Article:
It is a bleak, binary choice, akin to a doctor delivering test results and declaring the illness is terminal as feared: the patient can go down fighting and die a slow death, notwithstanding a medical miracle, or instead take part in a pioneering new drug trial. This carries the risk of dying immediately but promises the possibility of life as well. Both options are fraught with danger.

The problem with the first option is that moderates have all but lost the party already. A poll reveals Corbyn won 85 per cent - 15 per cent among members who joined after he became party leader and lost 37 per cent - 63 per cent among those who were members of the party before the last general election. The result: victory by 119,000 votes. 

Corbyn has already announced he wants to give these foot soldiers far greater firepower and told Andrew Marr he had asked the NEC to draft plans for increasing the membership and including it in “all aspects of party decision making”. Labour is transitioning apace into a social movement: free of formal hierarchy and ambivalent about parliamentary power. 

So why wait until 2020? There is every chance that MPs won’t any longer have the power to challenge to Corbyn within four years’ time. If Momentum has its way with reselection and shadow cabinet elections, leading rebels may not be around to begin with. 

Even if MPs mount another leadership challenge, few believe organisations like Saving Labour or Labour First could put together a sizeable enough electorate to outgun Corbyn at the ballot box. He would be voted back in by a landslide. 

The alternative is for MPs to create a new centre-left force. The main plan under consideration is to join the Cooperative party, Labour’s sister party, and sit as a bloc of “double hatted” MPs, with their own policy agenda on Brexit and the economy. This new bloc would apply to the Speaker to become the official opposition.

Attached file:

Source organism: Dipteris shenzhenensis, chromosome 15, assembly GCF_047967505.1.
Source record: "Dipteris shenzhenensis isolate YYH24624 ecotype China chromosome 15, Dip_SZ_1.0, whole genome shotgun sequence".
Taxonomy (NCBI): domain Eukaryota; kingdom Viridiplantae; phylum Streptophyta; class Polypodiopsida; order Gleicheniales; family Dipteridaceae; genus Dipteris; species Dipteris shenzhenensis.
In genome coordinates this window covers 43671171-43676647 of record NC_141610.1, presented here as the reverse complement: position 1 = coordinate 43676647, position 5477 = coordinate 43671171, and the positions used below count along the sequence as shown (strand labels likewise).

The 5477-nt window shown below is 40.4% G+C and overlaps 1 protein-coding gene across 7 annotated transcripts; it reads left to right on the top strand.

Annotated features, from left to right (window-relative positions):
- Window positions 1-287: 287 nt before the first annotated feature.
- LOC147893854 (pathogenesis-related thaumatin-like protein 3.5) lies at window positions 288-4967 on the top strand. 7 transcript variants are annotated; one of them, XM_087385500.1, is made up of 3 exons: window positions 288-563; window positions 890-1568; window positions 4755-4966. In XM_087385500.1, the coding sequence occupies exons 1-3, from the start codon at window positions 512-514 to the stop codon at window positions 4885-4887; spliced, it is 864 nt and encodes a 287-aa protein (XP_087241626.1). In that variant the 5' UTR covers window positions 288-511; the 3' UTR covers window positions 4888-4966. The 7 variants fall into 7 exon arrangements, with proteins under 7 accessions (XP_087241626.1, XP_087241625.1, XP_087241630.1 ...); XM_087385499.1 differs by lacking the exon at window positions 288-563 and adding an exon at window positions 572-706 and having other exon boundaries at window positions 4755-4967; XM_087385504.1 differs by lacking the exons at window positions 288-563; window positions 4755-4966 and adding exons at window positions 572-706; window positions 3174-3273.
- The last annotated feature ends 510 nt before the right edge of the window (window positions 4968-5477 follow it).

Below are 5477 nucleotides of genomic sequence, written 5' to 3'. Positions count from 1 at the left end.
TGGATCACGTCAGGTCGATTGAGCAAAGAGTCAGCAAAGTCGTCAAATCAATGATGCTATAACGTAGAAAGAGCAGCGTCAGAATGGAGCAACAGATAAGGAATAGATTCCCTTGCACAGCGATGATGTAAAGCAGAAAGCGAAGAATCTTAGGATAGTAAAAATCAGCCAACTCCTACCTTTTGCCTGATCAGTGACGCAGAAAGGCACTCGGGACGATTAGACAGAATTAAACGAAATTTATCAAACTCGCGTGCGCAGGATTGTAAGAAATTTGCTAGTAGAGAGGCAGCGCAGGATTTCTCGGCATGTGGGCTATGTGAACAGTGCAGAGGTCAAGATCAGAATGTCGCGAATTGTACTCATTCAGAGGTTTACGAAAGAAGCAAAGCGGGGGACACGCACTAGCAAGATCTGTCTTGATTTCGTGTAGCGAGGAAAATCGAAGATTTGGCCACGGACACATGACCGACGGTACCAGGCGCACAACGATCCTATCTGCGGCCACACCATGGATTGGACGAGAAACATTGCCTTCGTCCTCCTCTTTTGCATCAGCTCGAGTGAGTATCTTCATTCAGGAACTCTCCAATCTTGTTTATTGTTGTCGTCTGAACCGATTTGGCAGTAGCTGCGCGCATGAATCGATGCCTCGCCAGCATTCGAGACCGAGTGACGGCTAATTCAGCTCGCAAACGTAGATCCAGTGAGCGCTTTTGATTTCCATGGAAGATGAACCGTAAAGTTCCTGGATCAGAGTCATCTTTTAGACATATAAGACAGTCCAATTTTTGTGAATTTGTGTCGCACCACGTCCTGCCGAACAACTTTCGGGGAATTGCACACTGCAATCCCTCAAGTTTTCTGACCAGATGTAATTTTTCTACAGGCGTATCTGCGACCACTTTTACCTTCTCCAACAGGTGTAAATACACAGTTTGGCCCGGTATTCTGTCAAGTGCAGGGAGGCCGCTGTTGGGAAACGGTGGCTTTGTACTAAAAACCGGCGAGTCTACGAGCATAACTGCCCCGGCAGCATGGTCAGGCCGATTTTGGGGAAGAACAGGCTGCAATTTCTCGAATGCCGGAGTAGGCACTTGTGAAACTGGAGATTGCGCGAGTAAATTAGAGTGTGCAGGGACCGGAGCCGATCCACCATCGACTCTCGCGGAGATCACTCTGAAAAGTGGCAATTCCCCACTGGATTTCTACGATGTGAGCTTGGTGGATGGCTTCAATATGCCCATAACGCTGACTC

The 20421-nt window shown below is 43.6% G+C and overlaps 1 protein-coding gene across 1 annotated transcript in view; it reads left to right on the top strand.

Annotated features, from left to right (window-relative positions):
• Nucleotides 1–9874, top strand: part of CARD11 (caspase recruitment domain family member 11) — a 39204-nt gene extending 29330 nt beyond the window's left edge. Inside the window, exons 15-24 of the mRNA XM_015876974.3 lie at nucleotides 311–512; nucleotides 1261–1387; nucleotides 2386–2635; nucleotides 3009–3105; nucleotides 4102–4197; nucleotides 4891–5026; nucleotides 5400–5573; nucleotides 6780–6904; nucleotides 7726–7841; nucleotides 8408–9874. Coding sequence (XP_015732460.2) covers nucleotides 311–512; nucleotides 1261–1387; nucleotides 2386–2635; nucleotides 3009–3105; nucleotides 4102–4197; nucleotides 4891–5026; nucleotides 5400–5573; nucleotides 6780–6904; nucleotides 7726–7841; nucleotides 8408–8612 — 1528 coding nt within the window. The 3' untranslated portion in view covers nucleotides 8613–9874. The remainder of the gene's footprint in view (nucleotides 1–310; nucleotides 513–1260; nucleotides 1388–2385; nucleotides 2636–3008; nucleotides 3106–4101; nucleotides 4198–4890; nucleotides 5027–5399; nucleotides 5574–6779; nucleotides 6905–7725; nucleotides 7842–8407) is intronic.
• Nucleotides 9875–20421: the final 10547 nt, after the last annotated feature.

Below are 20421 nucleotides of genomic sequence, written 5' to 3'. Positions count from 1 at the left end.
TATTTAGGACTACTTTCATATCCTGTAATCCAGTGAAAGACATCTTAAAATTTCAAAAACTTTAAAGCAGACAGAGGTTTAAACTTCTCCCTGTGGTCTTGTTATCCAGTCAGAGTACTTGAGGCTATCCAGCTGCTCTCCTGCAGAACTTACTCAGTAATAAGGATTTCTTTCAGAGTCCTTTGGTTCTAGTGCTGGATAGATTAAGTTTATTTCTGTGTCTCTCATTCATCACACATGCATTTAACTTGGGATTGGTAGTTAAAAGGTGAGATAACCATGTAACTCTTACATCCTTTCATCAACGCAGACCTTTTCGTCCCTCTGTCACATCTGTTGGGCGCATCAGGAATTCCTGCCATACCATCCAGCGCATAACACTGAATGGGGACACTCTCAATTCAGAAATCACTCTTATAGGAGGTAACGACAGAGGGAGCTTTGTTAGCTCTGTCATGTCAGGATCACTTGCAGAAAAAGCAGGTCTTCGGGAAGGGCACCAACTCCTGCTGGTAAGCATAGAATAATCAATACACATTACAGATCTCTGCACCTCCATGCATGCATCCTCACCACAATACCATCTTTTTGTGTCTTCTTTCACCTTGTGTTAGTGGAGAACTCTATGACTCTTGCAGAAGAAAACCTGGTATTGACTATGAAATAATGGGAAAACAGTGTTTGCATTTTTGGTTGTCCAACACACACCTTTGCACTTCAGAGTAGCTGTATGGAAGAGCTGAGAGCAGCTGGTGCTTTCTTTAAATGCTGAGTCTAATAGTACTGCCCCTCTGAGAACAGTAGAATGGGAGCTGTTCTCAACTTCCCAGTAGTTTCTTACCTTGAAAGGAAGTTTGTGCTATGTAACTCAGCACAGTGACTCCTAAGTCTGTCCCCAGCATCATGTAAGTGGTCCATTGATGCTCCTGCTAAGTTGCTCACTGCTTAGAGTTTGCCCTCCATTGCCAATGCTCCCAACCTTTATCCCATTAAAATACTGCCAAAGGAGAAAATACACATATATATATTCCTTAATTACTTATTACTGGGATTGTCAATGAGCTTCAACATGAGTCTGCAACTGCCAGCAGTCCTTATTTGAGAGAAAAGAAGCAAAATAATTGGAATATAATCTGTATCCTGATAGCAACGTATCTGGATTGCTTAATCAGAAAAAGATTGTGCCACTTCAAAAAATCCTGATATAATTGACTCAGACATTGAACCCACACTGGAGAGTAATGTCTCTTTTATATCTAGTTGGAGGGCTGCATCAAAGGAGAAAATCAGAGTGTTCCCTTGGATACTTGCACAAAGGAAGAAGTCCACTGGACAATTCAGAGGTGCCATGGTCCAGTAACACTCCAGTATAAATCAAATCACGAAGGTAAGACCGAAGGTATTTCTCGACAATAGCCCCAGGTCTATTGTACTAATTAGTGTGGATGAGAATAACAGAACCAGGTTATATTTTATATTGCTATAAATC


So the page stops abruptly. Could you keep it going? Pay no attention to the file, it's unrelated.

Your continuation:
Plenty of MPs and members recoil at the idea of a semi-split like this because of the mixed message it would send to voters on the doorstep. "So you don’t have faith in Corbyn, but you’re a Co-op MP campaigning on behalf of his Labour?" Many believe a full-split would be worse. They fear being pitted against Corbyn-backed Labour candidates in local constituencies and splitting the left vote, opening the door to Ukip or the Conservatives in marginal seats. 

But if moderate MPs mean what they say when they warn of total electoral wipeout in 2020, risking a new centre-left grouping is intuitively worth it.  What do they have to lose? And how many more times can Labour’s moderates cry wolf - Labour "risks extinction", Sadiq Khan said yesterday - until voters call their bluff and tell them to quit complaining and fall in line behind their leader? 

While Corbyn’s polling remains disastrous, a Co-op/Labour party would boast a mandate of 9.3m people, a policy agenda in line with Britain’s political centre of gravity and a chance of becoming the official opposition: a risk worth taking in the face of electoral oblivion. 

A handful of battle-bruised MPs are talking about coming together. "Time to unite," a deflated Hilary Benn tweeted this weekend. There is a precedent for this: first past the post means the party has always been composed of uneasy coalitions of different groups - take the trade unionists, liberal cosmopolites and ethnic minorities of the New Labour years - and it is arguably no different now.  

Yet this is not about a coalition of diverse interests. It is about two parties within a party, each of which believes Labour is their rightful inheritance. Of the two, moderates are least likely to gain anything by engaging in an all out war. It is time they took a leaf out of McDonnell’s book and accepted it is time, regrettably, "to move on". 

Gabriel Pogrund is a journalist at The Sunday Times and a Google News Fellow 2016.